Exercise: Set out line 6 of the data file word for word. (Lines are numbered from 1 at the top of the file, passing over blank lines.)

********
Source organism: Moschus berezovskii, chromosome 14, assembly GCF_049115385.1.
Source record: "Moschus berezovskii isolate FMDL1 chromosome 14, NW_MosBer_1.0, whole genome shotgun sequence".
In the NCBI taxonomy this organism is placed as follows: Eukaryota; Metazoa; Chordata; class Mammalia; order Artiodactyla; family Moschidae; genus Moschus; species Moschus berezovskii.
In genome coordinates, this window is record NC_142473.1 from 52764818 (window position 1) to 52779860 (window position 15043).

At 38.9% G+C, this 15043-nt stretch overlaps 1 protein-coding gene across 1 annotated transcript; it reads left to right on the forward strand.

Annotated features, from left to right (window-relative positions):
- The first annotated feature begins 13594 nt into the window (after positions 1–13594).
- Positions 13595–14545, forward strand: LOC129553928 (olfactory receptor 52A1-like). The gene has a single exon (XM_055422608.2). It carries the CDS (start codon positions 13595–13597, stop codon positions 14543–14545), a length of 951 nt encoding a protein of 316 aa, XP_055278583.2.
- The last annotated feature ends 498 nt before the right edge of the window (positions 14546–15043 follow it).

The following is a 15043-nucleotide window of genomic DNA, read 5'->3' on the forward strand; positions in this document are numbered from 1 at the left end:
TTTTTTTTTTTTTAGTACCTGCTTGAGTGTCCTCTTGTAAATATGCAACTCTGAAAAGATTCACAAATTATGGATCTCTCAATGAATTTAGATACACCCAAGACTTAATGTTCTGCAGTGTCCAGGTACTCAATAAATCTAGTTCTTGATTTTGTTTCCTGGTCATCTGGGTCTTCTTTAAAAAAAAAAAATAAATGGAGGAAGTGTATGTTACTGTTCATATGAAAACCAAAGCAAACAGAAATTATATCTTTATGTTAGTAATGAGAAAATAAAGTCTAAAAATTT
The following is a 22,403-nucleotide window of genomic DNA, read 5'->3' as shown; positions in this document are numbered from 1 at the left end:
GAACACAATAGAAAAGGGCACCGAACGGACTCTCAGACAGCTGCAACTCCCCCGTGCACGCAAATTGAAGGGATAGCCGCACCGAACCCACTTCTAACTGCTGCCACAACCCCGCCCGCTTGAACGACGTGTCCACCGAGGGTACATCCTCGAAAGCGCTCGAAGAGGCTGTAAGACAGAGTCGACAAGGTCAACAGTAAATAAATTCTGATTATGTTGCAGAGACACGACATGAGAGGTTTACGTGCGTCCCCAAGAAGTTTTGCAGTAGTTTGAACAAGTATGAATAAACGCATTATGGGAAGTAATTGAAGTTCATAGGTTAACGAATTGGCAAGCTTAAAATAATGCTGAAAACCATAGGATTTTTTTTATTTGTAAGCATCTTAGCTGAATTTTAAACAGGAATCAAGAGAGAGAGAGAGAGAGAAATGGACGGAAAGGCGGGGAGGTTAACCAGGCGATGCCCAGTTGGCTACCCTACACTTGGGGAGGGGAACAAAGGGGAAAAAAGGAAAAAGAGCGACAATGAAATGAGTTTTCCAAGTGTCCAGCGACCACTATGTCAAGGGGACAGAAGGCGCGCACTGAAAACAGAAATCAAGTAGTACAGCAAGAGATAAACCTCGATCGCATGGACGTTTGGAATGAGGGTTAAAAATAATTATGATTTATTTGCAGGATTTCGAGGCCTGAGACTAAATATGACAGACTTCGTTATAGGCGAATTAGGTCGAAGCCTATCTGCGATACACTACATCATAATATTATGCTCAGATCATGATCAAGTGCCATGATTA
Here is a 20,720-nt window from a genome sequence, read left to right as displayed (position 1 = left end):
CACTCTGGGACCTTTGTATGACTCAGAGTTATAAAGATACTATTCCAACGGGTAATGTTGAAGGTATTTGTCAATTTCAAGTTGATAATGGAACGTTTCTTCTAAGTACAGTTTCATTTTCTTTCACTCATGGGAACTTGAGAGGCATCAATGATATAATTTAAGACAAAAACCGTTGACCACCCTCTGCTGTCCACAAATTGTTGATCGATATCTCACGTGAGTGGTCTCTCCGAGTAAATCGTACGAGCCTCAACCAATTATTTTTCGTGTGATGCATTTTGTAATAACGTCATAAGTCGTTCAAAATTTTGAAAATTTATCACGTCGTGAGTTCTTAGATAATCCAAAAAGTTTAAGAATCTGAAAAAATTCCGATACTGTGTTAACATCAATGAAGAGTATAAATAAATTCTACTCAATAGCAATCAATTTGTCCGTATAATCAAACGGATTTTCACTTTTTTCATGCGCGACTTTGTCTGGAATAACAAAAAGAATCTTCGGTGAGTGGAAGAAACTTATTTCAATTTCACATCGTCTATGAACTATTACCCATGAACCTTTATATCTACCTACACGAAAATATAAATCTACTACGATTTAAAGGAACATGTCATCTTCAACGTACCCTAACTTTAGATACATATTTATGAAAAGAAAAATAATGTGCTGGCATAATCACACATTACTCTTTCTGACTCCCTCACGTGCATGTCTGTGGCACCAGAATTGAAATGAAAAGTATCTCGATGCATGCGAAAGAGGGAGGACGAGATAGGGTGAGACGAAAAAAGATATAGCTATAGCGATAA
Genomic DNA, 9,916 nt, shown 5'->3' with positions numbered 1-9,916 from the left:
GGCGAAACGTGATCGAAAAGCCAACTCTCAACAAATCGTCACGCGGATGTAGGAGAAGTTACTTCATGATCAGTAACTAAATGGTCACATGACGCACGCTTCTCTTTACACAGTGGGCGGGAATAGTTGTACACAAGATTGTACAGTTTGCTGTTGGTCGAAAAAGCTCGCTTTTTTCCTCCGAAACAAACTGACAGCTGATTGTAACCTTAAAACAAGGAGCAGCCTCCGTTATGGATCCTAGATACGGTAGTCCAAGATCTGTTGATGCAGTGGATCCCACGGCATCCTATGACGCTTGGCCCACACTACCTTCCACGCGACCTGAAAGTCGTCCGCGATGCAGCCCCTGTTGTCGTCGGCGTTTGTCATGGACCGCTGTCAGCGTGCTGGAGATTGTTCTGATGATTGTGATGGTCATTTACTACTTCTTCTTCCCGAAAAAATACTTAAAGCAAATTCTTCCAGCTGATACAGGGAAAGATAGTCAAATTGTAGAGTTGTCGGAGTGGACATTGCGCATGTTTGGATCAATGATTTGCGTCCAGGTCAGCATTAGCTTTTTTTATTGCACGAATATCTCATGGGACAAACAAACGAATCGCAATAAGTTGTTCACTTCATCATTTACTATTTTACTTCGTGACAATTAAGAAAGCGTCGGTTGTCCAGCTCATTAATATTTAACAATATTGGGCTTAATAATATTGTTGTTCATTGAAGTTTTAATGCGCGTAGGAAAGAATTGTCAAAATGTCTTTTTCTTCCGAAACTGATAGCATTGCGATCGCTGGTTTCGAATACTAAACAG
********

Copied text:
Annotated features, from left to right (window-relative positions):